The development of a potential vaccine continues throughout the world to put the pandemic to an end. However, Oxford COVID-19 vaccine failed to prevent infection on monkeys.
A vaccine developed by researchers at Oxford University failed at monkey trials. However, the vaccine protected against pneumonia. The vaccine was tested on six rhesus macaque monkeys. They were exposed to the novel coronavirus 28 days later. Also, the researchers infected three non-vaccinated monkeys for comparisons.
Following the injections of the Oxford vaccine, the researchers monitored monkeys for seven days to check for the virus. They found that the vaccinated animals developed virus-specific neutralising antibodies. However, they had SARS-CoV-19 in their respiratory tracts. Not only this, but all the monkeys shed the same level of the virus as they had a similar level of virus genome detected in the noses. However, the researchers noted that the vaccinated monkey had less viral loads. Also, autopsies of monkeys revealed no presence of inflammatory disease in their lung tissues.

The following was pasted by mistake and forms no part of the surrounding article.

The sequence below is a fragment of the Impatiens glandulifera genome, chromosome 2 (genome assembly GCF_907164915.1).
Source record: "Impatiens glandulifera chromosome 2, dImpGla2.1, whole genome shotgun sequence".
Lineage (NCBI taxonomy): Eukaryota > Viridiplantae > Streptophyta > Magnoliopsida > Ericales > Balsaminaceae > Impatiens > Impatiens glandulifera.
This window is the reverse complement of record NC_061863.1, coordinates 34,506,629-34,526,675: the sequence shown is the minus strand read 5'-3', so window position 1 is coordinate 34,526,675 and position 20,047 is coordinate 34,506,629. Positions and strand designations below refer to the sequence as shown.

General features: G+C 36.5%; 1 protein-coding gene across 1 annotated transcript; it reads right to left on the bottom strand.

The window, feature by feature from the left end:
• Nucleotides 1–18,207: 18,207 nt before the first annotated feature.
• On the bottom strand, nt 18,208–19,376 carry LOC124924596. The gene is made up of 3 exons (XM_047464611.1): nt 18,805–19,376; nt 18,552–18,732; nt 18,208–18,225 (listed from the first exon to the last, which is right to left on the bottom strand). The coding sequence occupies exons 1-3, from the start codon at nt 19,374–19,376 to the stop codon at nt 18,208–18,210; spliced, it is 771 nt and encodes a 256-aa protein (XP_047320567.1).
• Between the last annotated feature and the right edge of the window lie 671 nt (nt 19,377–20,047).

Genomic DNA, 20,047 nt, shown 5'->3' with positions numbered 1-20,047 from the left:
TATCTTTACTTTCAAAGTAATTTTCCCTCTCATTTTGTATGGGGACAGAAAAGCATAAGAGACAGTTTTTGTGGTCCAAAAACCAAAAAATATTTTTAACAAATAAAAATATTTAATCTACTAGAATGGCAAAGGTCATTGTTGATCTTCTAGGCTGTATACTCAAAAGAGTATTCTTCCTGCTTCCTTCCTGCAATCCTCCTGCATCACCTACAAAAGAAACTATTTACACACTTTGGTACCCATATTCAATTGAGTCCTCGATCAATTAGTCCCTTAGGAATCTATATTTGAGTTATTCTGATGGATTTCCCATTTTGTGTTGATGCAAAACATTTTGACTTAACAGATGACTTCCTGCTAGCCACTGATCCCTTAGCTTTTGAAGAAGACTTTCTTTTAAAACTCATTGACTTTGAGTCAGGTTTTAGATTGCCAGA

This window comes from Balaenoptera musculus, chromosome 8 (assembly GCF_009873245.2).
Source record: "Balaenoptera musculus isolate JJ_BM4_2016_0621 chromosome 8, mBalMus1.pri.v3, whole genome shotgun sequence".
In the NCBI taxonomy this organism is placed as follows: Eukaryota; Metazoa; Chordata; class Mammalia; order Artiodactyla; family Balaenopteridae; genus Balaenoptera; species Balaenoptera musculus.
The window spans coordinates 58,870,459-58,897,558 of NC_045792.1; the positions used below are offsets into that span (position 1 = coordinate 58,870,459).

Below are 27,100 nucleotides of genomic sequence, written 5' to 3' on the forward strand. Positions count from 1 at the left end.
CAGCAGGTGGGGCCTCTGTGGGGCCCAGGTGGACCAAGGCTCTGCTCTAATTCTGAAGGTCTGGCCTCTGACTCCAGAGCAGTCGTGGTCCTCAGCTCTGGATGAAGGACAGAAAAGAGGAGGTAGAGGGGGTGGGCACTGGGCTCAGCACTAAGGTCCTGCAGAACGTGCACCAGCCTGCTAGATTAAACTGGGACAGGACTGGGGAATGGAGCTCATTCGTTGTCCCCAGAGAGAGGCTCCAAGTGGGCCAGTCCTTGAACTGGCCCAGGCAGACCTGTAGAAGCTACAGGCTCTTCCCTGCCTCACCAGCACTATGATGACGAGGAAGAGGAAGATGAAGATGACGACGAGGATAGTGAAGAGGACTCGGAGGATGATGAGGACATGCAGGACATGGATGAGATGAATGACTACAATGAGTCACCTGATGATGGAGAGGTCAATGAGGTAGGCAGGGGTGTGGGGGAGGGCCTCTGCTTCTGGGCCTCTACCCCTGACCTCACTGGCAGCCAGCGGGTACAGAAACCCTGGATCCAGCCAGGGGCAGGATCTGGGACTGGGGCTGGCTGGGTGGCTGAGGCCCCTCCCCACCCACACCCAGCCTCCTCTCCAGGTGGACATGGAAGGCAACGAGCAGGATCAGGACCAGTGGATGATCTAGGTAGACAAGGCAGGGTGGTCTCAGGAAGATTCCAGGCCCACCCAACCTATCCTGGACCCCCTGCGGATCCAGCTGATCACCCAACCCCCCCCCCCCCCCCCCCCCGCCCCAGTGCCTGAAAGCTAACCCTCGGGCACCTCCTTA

Oxford university started its human clinical trials on 23rd May. Until 13th of May 2020 more than 1000 people had volunteered for the clinical trials.
Jonathan Ball, a professor of molecular virology at the University of Nottingham, finds the outcome encouraging for pneumonia. However, he said that if the same thing occurs in humans, then they can continue to shed a large amount of virus. Eleanor Riley, professor at the University of Edinburgh, stated that the vaccine produced a low amount of neutralizing antibodies.
UK government planned to be the first providing vaccine
In an announcement, the UK government declared that it would be the first country to roll out 30 million doses of a Covid-19 vaccine as early as possible. Oxford University had entered an in-licensing agreement with AstraZeneca, a pharmaceutical giant that would help in the global distribution of the vaccine.
In all, the vaccine may provide partial protection but it would not reduce transmission of COVID-19 at all.